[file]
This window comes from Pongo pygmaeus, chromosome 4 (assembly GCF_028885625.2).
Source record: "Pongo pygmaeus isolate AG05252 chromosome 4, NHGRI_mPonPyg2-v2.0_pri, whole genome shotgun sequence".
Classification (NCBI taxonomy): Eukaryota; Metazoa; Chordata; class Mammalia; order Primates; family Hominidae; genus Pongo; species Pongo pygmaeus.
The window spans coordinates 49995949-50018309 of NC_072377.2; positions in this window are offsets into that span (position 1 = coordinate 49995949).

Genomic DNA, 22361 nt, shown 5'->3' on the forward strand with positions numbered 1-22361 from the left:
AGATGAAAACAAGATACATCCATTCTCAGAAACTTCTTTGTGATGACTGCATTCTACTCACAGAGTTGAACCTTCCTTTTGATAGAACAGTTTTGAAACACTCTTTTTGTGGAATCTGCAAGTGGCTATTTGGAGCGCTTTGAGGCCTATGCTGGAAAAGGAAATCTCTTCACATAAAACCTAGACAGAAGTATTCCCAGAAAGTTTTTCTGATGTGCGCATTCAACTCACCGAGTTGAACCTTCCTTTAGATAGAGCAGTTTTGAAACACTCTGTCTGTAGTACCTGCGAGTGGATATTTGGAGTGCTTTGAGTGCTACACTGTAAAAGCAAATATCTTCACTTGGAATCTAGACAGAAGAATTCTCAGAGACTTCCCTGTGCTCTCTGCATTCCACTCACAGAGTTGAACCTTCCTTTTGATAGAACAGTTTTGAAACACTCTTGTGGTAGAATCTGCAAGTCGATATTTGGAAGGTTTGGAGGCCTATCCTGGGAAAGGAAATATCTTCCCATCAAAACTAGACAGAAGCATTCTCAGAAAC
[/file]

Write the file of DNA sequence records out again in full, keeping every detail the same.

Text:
This window comes from Pongo pygmaeus, chromosome 4 (assembly GCF_028885625.2).
Source record: "Pongo pygmaeus isolate AG05252 chromosome 4, NHGRI_mPonPyg2-v2.0_pri, whole genome shotgun sequence".
Classification (NCBI taxonomy): Eukaryota; Metazoa; Chordata; class Mammalia; order Primates; family Hominidae; genus Pongo; species Pongo pygmaeus.
The window spans coordinates 49995949-50018309 of NC_072377.2; positions in this window are offsets into that span (position 1 = coordinate 49995949).

Genomic DNA, 22361 nt, shown 5'->3' on the forward strand with positions numbered 1-22361 from the left:
AGATGAAAACAAGATACATCCATTCTCAGAAACTTCTTTGTGATGACTGCATTCTACTCACAGAGTTGAACCTTCCTTTTGATAGAACAGTTTTGAAACACTCTTTTTGTGGAATCTGCAAGTGGCTATTTGGAGCGCTTTGAGGCCTATGCTGGAAAAGGAAATCTCTTCACATAAAACCTAGACAGAAGTATTCCCAGAAAGTTTTTCTGATGTGCGCATTCAACTCACCGAGTTGAACCTTCCTTTAGATAGAGCAGTTTTGAAACACTCTGTCTGTAGTACCTGCGAGTGGATATTTGGAGTGCTTTGAGTGCTACACTGTAAAAGCAAATATCTTCACTTGGAATCTAGACAGAAGAATTCTCAGAGACTTCCCTGTGCTCTCTGCATTCCACTCACAGAGTTGAACCTTCCTTTTGATAGAACAGTTTTGAAACACTCTTGTGGTAGAATCTGCAAGTCGATATTTGGAAGGTTTGGAGGCCTATCCTGGGAAAGGAAATATCTTCCCATCAAAACTAGACAGAAGCATTCTCAGAAAC